It's not hard to identify the price-blind customers in Starbucks. They're the ones buying enough latte to bathe Cleopatra. The major costs of staff time, space in the queue, and packaging are similar for any size of drink. So, larger drinks carry a substantially higher markup, according to Brian McManus, an assistant professor at the Olin School of Business who has studied the coffee market.

The difficulty is that if some of your products are cheap, you may lose money from customers who would willingly have paid more. So, businesses try to discourage their more lavish customers from trading down by making their cheap products look or sound unattractive, or, in the case of Starbucks, making the cheap product invisible. The British supermarket Tesco has a "value" line of products with infamously ugly packaging, not because good designers are unavailable but because the supermarket wants to scare away customers who would willingly spend more. "The bottom end of any market tends to get distorted," says McManus. "The more market power firms have, the less attractive they make the cheaper products."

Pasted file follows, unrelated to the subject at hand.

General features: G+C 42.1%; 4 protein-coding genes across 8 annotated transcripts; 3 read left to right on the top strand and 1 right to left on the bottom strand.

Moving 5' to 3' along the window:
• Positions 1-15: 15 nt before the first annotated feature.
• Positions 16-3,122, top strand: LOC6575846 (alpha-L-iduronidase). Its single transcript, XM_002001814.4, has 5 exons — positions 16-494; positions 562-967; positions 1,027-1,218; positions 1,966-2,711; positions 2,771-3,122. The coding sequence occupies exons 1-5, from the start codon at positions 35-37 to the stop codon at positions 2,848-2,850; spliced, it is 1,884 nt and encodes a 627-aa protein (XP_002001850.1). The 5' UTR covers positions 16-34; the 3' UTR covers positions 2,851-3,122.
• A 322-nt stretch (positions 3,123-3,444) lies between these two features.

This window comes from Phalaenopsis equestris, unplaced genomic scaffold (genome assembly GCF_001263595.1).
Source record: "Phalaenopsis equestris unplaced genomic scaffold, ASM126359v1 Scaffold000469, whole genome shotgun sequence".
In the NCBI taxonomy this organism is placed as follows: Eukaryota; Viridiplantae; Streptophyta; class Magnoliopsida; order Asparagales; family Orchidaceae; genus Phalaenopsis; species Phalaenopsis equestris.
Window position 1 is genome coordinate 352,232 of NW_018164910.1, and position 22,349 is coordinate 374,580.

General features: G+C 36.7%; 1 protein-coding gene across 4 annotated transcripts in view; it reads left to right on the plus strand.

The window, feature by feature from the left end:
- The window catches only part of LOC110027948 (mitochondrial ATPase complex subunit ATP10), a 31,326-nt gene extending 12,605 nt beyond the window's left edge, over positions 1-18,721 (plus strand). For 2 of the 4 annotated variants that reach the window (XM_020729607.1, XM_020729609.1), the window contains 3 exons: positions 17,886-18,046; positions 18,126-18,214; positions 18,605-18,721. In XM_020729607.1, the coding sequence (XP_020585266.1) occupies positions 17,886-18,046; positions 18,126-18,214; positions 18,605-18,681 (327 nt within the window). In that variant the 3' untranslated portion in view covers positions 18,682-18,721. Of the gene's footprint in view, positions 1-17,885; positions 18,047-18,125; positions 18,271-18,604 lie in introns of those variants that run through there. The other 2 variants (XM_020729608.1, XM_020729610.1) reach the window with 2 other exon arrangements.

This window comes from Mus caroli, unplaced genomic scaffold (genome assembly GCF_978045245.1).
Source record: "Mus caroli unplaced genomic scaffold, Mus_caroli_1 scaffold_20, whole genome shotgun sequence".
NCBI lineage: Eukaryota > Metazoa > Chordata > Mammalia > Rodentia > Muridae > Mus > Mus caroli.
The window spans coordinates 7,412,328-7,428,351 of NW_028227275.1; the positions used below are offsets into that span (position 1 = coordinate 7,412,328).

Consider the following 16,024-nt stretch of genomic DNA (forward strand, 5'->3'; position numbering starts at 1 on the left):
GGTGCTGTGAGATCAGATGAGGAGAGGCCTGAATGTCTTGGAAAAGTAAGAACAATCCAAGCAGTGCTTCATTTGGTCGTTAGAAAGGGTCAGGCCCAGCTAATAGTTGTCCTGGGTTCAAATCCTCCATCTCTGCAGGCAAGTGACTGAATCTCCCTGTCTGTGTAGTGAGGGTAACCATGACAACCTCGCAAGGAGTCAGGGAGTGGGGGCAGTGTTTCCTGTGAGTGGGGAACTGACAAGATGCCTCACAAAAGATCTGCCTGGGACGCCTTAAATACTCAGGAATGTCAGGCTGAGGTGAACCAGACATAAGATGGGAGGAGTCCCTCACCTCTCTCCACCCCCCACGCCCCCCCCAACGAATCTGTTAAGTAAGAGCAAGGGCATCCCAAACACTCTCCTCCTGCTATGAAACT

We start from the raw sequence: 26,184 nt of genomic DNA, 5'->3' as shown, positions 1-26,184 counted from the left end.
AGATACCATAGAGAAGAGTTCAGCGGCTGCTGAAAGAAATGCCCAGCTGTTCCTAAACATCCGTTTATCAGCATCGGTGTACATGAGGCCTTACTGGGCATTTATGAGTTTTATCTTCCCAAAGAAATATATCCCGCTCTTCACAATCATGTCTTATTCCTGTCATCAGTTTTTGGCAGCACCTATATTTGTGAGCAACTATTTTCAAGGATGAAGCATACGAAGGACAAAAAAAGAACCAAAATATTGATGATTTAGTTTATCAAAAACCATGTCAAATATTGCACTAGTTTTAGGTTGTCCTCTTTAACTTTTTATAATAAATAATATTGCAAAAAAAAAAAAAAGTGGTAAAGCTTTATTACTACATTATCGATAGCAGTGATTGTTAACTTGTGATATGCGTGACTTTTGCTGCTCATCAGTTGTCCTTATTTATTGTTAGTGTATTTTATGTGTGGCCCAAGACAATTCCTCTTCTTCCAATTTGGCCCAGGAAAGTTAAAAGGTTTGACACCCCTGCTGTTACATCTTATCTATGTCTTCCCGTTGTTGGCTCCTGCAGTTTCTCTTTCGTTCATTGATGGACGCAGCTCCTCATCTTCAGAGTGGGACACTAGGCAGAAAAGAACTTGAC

That observation is important. A firm in a perfectly competitive market would suffer if it sabotaged its cheapest products because rivals would jump at the opportunity to steal alienated customers. Starbucks, with its coffee supremacy, can afford this kind of price discrimination, thanks to loyal, or just plain lazy, customers.